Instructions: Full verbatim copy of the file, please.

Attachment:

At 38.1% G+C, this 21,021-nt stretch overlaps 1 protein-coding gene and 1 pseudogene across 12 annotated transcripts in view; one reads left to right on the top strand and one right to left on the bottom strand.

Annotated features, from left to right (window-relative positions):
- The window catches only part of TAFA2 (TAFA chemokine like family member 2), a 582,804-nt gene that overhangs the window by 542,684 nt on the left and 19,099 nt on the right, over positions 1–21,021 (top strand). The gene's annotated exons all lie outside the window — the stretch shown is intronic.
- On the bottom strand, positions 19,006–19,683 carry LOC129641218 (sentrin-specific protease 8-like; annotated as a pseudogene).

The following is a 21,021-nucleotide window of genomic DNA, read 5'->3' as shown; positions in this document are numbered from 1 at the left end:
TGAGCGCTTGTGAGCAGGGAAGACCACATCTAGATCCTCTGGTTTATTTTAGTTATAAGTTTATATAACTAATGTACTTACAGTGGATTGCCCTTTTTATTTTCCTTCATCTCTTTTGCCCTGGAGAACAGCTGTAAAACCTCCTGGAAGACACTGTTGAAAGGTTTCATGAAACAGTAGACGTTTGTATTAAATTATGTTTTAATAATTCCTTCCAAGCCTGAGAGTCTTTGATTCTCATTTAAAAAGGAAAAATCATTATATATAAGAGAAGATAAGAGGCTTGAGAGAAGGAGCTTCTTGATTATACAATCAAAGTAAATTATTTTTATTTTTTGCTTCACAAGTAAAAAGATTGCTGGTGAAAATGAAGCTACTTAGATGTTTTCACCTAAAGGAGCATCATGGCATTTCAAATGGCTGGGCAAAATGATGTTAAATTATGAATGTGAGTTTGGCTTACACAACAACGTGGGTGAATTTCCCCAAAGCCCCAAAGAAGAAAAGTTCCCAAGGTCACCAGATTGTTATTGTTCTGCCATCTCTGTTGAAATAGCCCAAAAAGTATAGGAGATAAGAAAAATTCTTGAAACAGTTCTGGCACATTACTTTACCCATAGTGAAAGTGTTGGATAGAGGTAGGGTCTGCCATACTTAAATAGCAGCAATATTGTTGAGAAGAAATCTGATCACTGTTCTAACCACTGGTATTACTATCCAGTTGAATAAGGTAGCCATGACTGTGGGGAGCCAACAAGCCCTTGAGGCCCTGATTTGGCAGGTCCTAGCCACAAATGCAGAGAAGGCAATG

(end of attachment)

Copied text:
At 38.1% G+C, this 21,021-nt stretch overlaps 1 protein-coding gene and 1 pseudogene across 12 annotated transcripts in view; one reads left to right on the top strand and one right to left on the bottom strand.

Annotated features, from left to right (window-relative positions):
- The window catches only part of TAFA2 (TAFA chemokine like family member 2), a 582,804-nt gene that overhangs the window by 542,684 nt on the left and 19,099 nt on the right, over positions 1–21,021 (top strand). The gene's annotated exons all lie outside the window — the stretch shown is intronic.
- On the bottom strand, positions 19,006–19,683 carry LOC129641218 (sentrin-specific protease 8-like; annotated as a pseudogene).

The following is a 21,021-nucleotide window of genomic DNA, read 5'->3' as shown; positions in this document are numbered from 1 at the left end:
TGAGCGCTTGTGAGCAGGGAAGACCACATCTAGATCCTCTGGTTTATTTTAGTTATAAGTTTATATAACTAATGTACTTACAGTGGATTGCCCTTTTTATTTTCCTTCATCTCTTTTGCCCTGGAGAACAGCTGTAAAACCTCCTGGAAGACACTGTTGAAAGGTTTCATGAAACAGTAGACGTTTGTATTAAATTATGTTTTAATAATTCCTTCCAAGCCTGAGAGTCTTTGATTCTCATTTAAAAAGGAAAAATCATTATATATAAGAGAAGATAAGAGGCTTGAGAGAAGGAGCTTCTTGATTATACAATCAAAGTAAATTATTTTTATTTTTTGCTTCACAAGTAAAAAGATTGCTGGTGAAAATGAAGCTACTTAGATGTTTTCACCTAAAGGAGCATCATGGCATTTCAAATGGCTGGGCAAAATGATGTTAAATTATGAATGTGAGTTTGGCTTACACAACAACGTGGGTGAATTTCCCCAAAGCCCCAAAGAAGAAAAGTTCCCAAGGTCACCAGATTGTTATTGTTCTGCCATCTCTGTTGAAATAGCCCAAAAAGTATAGGAGATAAGAAAAATTCTTGAAACAGTTCTGGCACATTACTTTACCCATAGTGAAAGTGTTGGATAGAGGTAGGGTCTGCCATACTTAAATAGCAGCAATATTGTTGAGAAGAAATCTGATCACTGTTCTAACCACTGGTATTACTATCCAGTTGAATAAGGTAGCCATGACTGTGGGGAGCCAACAAGCCCTTGAGGCCCTGATTTGGCAGGTCCTAGCCACAAATGCAGAGAAGGCAATG